You can probably imagine Marvel bookending this humiliation with a self-deprecating quip. Snyder’s approach is more thoughtful. Cavill lets Clark’s disappointment register, but neither he nor Snyder wallows. Instead, Clark stands up and closes his eyes to soak in the sun’s radiation and restore his strength. A look of serenity washes over Cavill’s face, but he doesn’t fully surrender. There are still slivers of hesitation borne from Clark’s earlier mistakes. He succumbs just enough to re-center himself and allow Jor-El’s overlaid words to encourage him. Restored, he kneels, grounds his fist in the ice as snow circles it, and launches again in the sky, leaving behind deep cracks.
Clark’s first successful flight is everything you would imagine it to be. He zips through clouds and around mountains, soaring above African wildlife and skimming oceans. It’s visually impressive but would be meaningless without seeing how Clark is taking it in. Cavill smiles again, but there is slightly less jubilance and more focus. You still feel his joy and also see his growth. By the time Clark flies straight up towards space and looks down at Earth, you’ve watched a hero’s metamorphosis in real-time. Most importantly, you’ve watched someone who wants to be a hero. Clark sees the wonder in being a symbol of hope and wants to carry it forward.
Clark’s first flight helps explain (or justify) Snyder’s more controversial creative choices in Man of Steel. Seeing Clark struggle and learn from his flying mistakes provides a foundation for the colossal errors he makes while fighting Zod in the film’s climax. Clark is still learning, you could argue, so it tracks that he would wreak unintentional havoc and damage while trying to save the planet. Even his murder of Zod works in this context, and Snyder and Cavill show the emotional devastation of that choice. Some criticized the film’s solemnity, but through the prism of Clark’s smile in the air, the seriousness felt like a growing pain that Man of Steel 2 would resolve.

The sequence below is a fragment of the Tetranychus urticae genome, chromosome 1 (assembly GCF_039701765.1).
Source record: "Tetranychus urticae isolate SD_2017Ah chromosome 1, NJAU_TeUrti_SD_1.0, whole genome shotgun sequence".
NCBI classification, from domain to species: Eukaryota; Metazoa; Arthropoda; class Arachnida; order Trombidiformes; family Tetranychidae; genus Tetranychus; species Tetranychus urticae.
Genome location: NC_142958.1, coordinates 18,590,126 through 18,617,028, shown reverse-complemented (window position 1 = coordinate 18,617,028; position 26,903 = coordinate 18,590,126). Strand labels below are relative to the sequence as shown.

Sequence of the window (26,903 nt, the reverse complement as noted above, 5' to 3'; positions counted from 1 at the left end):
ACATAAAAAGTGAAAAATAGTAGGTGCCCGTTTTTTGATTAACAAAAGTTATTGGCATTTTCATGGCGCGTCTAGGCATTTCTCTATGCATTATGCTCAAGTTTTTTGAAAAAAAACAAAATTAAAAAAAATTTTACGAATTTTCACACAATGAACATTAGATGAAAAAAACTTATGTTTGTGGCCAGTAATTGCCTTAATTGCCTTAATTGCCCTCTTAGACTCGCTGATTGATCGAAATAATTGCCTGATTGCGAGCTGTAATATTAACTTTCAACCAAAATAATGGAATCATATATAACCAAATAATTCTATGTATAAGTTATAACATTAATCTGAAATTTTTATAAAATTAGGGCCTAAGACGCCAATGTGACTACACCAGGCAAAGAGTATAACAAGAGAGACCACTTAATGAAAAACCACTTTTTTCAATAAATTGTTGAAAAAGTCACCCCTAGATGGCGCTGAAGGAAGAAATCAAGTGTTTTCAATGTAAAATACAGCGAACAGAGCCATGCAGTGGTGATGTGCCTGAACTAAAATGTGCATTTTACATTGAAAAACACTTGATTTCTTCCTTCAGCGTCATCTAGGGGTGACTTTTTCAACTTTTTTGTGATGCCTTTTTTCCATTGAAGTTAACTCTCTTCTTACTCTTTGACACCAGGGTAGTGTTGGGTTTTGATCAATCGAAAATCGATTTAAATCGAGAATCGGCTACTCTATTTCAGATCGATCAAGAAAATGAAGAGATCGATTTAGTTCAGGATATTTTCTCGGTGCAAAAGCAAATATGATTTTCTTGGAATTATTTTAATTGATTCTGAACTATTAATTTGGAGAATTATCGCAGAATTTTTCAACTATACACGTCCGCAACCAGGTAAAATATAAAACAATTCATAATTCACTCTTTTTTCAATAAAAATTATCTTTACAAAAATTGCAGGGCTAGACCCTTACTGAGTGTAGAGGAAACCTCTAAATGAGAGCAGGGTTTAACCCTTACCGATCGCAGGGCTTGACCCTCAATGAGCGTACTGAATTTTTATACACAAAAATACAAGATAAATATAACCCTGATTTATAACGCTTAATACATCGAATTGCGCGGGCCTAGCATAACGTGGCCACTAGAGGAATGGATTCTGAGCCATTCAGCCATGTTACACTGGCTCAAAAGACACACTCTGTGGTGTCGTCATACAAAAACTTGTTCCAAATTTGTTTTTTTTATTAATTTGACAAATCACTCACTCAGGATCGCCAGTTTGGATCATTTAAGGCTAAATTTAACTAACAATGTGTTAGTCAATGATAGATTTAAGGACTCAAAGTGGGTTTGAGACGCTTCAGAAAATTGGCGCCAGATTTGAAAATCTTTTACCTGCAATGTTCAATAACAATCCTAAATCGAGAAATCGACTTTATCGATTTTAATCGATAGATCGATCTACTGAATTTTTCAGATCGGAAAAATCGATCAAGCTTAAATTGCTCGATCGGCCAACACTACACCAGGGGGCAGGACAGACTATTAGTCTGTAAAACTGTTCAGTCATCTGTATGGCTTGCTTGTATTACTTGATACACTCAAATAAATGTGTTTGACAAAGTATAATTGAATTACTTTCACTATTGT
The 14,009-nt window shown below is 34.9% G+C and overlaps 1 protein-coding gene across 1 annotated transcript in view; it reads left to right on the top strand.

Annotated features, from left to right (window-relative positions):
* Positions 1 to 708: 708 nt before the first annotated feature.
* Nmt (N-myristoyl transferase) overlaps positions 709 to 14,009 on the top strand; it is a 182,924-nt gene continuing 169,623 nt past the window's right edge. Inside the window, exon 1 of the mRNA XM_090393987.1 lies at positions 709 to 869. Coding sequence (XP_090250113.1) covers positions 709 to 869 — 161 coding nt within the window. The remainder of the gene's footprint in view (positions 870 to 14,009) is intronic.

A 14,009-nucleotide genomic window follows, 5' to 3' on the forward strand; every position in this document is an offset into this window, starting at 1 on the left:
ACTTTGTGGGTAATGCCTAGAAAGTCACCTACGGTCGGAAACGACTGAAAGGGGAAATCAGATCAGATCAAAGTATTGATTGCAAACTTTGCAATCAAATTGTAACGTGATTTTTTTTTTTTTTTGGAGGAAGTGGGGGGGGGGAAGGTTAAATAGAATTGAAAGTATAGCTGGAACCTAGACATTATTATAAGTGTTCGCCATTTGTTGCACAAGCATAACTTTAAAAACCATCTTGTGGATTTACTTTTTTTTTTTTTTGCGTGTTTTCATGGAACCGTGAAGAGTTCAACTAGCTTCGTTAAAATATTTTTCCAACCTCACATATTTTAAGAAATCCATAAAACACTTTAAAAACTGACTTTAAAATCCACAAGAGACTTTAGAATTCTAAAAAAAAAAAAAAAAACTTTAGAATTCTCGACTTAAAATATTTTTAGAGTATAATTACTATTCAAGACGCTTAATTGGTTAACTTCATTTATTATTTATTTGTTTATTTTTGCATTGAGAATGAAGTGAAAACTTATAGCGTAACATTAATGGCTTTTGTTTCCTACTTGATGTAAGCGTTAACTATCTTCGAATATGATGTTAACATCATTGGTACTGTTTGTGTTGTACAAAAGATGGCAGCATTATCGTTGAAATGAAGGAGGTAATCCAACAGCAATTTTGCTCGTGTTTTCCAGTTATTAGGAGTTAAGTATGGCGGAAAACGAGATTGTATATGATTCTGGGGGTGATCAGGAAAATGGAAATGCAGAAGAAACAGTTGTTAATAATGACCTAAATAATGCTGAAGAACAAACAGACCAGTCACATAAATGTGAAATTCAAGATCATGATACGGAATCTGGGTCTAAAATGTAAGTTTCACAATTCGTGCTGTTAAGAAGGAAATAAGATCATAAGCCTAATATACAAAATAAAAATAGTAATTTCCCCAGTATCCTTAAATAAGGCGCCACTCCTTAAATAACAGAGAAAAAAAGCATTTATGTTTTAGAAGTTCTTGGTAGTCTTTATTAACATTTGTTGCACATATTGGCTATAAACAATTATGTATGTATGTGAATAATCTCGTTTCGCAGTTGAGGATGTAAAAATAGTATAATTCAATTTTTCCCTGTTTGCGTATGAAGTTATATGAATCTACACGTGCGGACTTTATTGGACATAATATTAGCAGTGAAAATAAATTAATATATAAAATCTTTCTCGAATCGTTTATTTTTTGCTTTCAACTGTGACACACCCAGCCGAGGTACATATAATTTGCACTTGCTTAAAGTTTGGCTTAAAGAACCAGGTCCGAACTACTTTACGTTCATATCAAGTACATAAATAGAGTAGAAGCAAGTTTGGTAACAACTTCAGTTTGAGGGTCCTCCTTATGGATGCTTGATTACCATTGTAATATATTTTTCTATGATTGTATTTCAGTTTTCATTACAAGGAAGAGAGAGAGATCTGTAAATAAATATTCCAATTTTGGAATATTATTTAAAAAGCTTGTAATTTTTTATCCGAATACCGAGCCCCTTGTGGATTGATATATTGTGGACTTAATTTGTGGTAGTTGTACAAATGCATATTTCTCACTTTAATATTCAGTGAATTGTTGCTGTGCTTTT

We never got a Man of Steel 2, and that growing pain became an ingrained character flaw. In his later works, Snyder lost sight of Superman’s joy and hope, crucial traits which set him apart from other heroes in the DC Universe. He fundamentally believes that life – human, alien, or otherwise – is worth saving. He doesn’t view heroism as an obligation. A responsibility, yes, but not a burden. He enjoys helping people, and that joy and care are what make people believe in him.
Can Superman have doubts or moments of emotional weakness? Yes, but Superman is neither a pessimist nor a nihilist. Show him struggle, as he did flying for the first time, but misery and detachment shouldn’t be core to his character. (Justice League Unlimited offers a nuanced take on a petty, jealous Superman that complicated and ultimately strengthened his character and narrative arc.) What narrative enjoyment comes from seeing two similarly miserable superheroes punch each other into oblivion?
Superman’s characterization in the Snyderverse can be frustrating, but it’s a mistake to write the character off. Henry Cavill was a terrific Superman who achieved greatness when the script and direction worked with him. There is a universe out there where Snyder and DC held firm on Superman’s core tenets that they convey in the first flight scene. Sadly, we don’t live in that universe, and it’s unlikely we’ll ever see Cavill try Superman again.
But for one moment, however fleeting it was, we believed that a man from Kansas could fly.